How people are volunteering at parks after the longest shutdown in U.S. history
The longest government shutdown in history may be over, but its shadow lingers — in the news, in the homes of those furloughed, in gateway communities whose businesses suffered, and in the parks. For the men and women of the National Park Service, recovering from the shutdown means coming to grips with all that happened during their 35-day absence.
Here at NPCA, we’ve heard the request over and over again from concerned individuals around the country: What can we do to help?
We love your enthusiasm and are compiling a nationwide list of volunteer events to give you a place to start. It is difficult, though, to get a firm handle on all that’s happening at the more than 400 park units that comprise our National Park System.
We do know that park staff have a backlog of day-to-day work to plow through while also ensuring that the parks are safe to visit. At Mount Rainier National Park, for example, park staff returned to work only to find a Sisyphean task: clearing tons of accumulated snow from an 11-mile stretch of road that climbs 2,500 feet in elevation to the main visitor center. Mesa Verde National Park staff confronted a similar situation, with their path to work blocked by snow and a rock slide. At other parks, such as Death Valley and Joshua Tree National Parks, Park Service personnel must tackle the disheartening job of restoring order to campgrounds and restrooms. Certain cleanup projects can’t be given to even the most eager volunteer. And, unfortunately, some damage just can’t be undone. Fragile cultural artifacts and natural landscapes that visitors chose to tag with graffiti, cut down, steal or joyride across may never recover.
Making matters worse, the timing of the shutdown interfered with many parks’ hiring of seasonal staff. Managers at parks such as Saguaro and Great Smoky Mountains National Parks are scrambling to start or complete their hiring to ensure they’re fully staffed come summer. Other parks are grappling with openings made by people who left their positions, unable to afford to go more than a month without pay.
For these reasons and more, devoting the time and resources to organize volunteer events is not an option for many parks, let alone a priority.
Thankfully, some parks have recurring volunteer days that we can track and share, such as Fire Island National Seashore and Chattahoochee River National Recreation Area. Other parks have affiliated friends groups that are contemplating how best to help. And for the rest, independent ally organizations are just waiting for the green light to start deploying volunteers.
How We’re Making It Happen: Nature Valley’s Commitment to Help Parks
Nature Valley committed $250,000 to support NPCA’s efforts to help parks recover after the partial government shutdown. This includes our work to raise awareness of the shutdown’s impact on national parks, coordinate and promote in-park cleanup opportunities, and encourage volunteerism across the country.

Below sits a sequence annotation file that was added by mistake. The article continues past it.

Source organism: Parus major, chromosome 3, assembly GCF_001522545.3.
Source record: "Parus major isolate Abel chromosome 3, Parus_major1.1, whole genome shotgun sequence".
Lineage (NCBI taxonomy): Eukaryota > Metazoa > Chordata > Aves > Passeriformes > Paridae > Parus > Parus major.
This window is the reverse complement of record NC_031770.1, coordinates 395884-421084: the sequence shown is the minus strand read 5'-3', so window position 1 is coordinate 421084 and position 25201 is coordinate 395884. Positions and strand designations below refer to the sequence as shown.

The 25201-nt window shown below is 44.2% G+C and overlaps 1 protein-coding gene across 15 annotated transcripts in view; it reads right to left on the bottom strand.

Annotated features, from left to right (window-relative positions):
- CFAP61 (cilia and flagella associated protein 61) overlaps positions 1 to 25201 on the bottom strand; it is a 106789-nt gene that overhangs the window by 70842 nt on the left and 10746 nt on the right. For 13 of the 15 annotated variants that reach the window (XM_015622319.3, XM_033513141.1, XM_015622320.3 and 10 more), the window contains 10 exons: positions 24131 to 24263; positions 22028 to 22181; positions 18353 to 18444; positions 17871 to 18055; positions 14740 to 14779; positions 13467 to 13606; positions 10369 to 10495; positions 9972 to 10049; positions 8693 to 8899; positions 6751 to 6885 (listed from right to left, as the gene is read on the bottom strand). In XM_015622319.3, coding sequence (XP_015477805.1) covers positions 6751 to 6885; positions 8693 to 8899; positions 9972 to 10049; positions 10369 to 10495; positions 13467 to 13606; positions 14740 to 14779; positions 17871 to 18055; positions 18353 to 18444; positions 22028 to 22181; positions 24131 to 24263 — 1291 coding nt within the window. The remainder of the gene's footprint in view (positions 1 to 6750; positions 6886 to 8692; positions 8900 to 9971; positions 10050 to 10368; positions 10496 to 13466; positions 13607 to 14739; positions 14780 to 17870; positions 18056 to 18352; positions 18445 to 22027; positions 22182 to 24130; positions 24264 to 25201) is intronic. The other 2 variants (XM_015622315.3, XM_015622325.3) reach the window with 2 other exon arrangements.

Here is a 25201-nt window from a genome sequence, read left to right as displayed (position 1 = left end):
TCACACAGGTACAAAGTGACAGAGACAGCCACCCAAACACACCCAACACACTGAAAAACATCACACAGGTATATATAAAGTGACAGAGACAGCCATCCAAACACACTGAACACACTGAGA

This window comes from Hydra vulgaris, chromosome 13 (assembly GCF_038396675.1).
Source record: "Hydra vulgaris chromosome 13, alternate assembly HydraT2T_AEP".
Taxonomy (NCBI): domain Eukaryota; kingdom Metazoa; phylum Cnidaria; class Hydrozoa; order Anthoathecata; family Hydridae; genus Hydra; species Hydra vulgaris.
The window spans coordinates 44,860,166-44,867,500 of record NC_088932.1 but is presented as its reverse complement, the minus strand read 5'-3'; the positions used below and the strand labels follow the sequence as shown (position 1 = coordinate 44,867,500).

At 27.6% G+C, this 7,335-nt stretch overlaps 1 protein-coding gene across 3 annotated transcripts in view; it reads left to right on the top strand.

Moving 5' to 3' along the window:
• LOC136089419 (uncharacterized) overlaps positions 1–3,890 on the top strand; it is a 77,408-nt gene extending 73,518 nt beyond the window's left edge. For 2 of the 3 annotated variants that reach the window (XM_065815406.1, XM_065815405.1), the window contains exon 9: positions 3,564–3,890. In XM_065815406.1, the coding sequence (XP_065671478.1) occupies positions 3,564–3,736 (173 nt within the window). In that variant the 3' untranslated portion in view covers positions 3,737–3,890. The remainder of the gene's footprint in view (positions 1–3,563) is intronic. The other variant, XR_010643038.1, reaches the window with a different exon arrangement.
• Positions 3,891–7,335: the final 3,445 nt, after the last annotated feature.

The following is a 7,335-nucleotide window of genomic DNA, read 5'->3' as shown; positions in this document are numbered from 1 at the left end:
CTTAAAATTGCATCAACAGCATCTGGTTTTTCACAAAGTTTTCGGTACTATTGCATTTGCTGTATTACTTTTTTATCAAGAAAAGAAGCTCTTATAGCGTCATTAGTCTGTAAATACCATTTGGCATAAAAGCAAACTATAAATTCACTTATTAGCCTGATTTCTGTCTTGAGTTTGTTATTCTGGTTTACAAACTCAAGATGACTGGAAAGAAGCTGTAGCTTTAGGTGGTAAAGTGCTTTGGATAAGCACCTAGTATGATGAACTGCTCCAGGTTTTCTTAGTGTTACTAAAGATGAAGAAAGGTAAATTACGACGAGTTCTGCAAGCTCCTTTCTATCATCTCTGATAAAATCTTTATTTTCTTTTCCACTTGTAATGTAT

One such group is our partner Clean Trails, which started as a passion project of the two founders, Steve Jewett and Bill Willoughby. Avid hiking buddies, they’d started noticing trash along their favorite trails. Rather than simply gripe about the plastic bottles and other litter dotting the hillsides, they set about removing it with a set of barbecue tongs and a trash bag, one trail at a time. Clean Trails began as an extension of this work and advances Leave No Trace practices while also creating a network of stewards who tackle trailside litter and other projects.
“At Clean Trails,” Jewett says, “we promote a powerful outdoor ethos centered around helping nature stay natural. We encourage people to get out and enjoy the national parks as the treasures they are, but urge them not to stop there.”
“Give back,” Willoughby adds. “Instead of trashing these amazing places, why not leave them better than you found them?”
Encouragingly, the list of those interested in doing just that continues to grow. Finding the right opportunity may just require a smidge of patience.
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Park staff know their parks better than anyone. Once they’ve completed the full assessment on damage and needs, provided for the safety of visitors, and seen to the hiring of their seasonal staff, we’ll be there with our gloves and boots on.
In the meantime, if you want to do something, consider writing a thank you note to the hardworking men and women of your favorite park. You could also pen a few notes to your members of Congress asking them to never allow such a damaging shutdown again.
About the author
Katherine DeGroff Associate Editor
Katherine is the associate editor of National Parks magazine. Before joining NPCA, Katherine monitored easements at land trusts in Virginia and New Mexico, encouraged bear-aware behavior at Grand Teton National Park, and served as a naturalist for a small environmental education organization in the heart of the Colorado Rockies.